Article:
However, say a young couple is planning on starting a family, can only afford a small starter home right now, but they plan to move up to a larger home in five years when their family grows and income rises. In this case, a 5/1 ARM could make sense, especially compared to a 30-year fixed-rate mortgage.

The couple would be guaranteed a low rate for the first five years, then retire the mortgage when they sell their first house to trade up to a larger home.

What are some other developing trends you see surrounding mortgages and mortgage rates? What developments do you anticipate for 2015?

Interest rates are notoriously hard to predict. That being said, if I had to place a bet, I'd bet on rates staying where they are or rising only modestly through 2015.

Growth in Europe is slow, growth in China is slowing and technologies such as hydraulic fracturing will continue to keep oil prices low.

The headline unemployment numbers are falling, but there are still people on the sidelines who have given up looking for work and may jump back into the labor force as conditions improve. Furthermore, there are a lot of people who are underemployed and/or working part-time jobs.

These factors could increase the economy's productivity while keeping inflation low, and give central banks leeway to keep interest rates low as they try to ignite growth.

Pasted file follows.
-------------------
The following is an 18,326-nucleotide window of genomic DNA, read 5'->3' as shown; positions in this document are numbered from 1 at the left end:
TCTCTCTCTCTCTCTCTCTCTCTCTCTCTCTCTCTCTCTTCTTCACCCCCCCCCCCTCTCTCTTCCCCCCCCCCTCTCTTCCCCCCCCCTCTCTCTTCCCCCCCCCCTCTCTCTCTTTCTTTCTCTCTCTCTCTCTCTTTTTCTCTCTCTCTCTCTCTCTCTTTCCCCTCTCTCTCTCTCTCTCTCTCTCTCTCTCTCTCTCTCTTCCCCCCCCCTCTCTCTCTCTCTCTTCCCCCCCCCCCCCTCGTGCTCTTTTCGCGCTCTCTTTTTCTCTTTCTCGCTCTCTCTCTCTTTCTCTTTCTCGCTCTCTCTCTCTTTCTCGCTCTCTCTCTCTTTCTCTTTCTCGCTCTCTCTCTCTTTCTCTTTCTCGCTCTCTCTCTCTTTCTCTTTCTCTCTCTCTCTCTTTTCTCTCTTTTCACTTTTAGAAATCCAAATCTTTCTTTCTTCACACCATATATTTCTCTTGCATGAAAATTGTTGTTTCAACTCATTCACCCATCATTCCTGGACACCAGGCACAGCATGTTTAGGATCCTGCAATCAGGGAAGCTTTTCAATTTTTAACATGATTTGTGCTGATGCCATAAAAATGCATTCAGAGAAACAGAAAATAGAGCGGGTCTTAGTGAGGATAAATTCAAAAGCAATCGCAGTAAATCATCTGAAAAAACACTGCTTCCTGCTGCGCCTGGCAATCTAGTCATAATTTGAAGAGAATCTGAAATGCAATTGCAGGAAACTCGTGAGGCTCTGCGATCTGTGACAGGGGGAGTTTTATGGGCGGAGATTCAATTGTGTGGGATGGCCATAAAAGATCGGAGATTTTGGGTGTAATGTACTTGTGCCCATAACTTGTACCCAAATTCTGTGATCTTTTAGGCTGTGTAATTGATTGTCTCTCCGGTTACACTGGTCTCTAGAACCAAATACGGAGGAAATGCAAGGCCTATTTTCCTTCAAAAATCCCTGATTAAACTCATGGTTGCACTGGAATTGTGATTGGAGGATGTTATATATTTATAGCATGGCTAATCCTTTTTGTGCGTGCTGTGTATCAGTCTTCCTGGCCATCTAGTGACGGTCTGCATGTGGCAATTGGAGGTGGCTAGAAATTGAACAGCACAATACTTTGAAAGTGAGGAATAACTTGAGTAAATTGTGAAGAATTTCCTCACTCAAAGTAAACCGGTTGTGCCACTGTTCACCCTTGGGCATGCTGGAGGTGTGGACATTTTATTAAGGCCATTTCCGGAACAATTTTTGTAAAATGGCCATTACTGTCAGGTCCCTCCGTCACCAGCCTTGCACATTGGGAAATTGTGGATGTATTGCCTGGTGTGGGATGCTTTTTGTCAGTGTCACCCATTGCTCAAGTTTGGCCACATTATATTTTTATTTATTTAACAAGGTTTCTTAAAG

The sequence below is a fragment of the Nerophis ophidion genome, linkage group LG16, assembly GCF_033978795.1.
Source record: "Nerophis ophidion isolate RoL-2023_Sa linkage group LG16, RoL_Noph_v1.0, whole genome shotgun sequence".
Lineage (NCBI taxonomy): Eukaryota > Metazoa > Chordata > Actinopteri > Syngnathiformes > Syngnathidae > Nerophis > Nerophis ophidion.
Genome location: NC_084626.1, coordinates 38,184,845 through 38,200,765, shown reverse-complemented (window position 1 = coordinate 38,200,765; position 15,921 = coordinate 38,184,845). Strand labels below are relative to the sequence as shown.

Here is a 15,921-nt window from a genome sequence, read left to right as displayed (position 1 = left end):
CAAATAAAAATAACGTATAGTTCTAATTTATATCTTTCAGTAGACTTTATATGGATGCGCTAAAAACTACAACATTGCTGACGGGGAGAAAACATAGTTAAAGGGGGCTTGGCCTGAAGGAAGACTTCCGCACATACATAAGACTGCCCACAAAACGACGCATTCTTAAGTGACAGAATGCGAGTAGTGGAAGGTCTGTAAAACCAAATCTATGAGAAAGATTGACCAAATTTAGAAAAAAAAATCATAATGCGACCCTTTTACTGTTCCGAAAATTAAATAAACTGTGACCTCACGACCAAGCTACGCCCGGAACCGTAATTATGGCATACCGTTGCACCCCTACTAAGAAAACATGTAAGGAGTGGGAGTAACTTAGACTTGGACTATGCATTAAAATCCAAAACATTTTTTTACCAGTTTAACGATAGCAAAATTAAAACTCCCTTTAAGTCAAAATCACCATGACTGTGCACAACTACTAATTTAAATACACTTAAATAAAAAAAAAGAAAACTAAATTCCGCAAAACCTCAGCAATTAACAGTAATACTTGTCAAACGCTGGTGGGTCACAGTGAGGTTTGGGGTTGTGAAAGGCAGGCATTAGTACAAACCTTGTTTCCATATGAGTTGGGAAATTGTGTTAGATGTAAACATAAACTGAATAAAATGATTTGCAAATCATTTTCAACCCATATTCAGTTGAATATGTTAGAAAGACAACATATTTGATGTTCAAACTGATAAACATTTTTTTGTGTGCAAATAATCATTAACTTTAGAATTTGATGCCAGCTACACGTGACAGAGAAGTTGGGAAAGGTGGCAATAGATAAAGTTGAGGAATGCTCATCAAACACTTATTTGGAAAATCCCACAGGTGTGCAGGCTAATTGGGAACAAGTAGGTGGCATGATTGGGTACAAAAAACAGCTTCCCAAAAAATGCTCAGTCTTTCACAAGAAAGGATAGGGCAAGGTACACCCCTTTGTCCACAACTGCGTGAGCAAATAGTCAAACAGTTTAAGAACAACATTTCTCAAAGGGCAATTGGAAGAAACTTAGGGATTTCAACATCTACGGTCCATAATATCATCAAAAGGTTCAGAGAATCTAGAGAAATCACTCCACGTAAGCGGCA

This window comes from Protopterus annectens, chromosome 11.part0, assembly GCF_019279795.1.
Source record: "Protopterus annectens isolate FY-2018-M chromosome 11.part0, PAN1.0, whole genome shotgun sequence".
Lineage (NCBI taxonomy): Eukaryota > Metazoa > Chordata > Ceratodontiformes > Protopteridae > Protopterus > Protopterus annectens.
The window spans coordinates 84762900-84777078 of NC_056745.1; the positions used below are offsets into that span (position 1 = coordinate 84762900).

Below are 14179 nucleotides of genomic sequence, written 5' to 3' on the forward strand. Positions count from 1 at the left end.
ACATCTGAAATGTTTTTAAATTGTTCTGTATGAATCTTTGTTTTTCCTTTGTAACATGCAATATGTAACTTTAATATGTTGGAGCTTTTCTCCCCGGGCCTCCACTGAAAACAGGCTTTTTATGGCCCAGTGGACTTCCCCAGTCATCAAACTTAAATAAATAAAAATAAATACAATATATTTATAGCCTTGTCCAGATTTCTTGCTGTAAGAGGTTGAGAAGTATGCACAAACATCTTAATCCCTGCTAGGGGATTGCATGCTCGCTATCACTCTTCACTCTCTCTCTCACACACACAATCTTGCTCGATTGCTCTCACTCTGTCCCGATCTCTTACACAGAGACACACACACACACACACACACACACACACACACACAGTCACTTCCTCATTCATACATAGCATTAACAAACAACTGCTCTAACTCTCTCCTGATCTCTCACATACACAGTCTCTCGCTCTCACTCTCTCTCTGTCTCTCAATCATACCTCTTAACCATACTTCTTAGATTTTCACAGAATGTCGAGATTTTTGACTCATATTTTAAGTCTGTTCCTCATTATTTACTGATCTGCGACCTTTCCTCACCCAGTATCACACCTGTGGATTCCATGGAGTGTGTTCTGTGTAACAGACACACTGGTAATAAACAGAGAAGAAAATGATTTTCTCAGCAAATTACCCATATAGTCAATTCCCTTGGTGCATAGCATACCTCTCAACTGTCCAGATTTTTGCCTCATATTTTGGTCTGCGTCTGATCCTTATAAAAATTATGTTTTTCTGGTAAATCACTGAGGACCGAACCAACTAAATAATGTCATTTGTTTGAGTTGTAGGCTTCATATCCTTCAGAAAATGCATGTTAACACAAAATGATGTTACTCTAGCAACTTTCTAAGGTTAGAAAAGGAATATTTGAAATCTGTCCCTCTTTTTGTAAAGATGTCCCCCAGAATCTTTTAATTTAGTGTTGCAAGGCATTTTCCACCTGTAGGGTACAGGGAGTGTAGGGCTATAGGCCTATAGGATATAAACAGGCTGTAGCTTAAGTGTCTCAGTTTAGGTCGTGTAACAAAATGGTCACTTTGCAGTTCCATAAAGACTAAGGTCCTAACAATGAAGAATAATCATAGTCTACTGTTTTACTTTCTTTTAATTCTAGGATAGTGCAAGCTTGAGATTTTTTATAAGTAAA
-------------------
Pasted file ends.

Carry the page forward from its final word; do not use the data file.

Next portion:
What is your take on the overall state of the nation's housing market? Do you expect things to improve in 2015, or to regress?

It depends if you are buying or selling. There is a low inventory of new homes, and much of the skilled labor that used to work in home construction has moved to other sectors, such as hydraulic fracturing. Homebuilders will not be able to instantly create inventory, keeping a lid on the supply of housing stock.

Meanwhile, demand will continue to increase. Many young adults have delayed getting married and starting families, instead choosing to live with their parents or with roommates. As the job market gradually improves, these new buyers will put increased demand on limited housing stock, thus putting upward pressure on prices.

This is also connected to the mortgage market. As prices gradually increase, lenders will feel more comfortable making loans. After all, these loans will be secured by assets that are going up in value.

The demand for yield will also put upward pressure on the number of new mortgages issued, keeping new money flowing into the market with negligible rate increases. This will increase demand for housing even more, providing firm price support for housing.

If you could offer one tip to people shopping for a mortgage -- and hoping to get the best rate -- what would it be?

Do everything you can to improve your credit score -- make sure you are current on all bills, try to retire your credit card balances and don't open or even apply for any new lines of credit or credit cards.

Also, use the Internet to shop around -- your local bank may not have the best rate.

Copyright 2014, Bankrate Inc.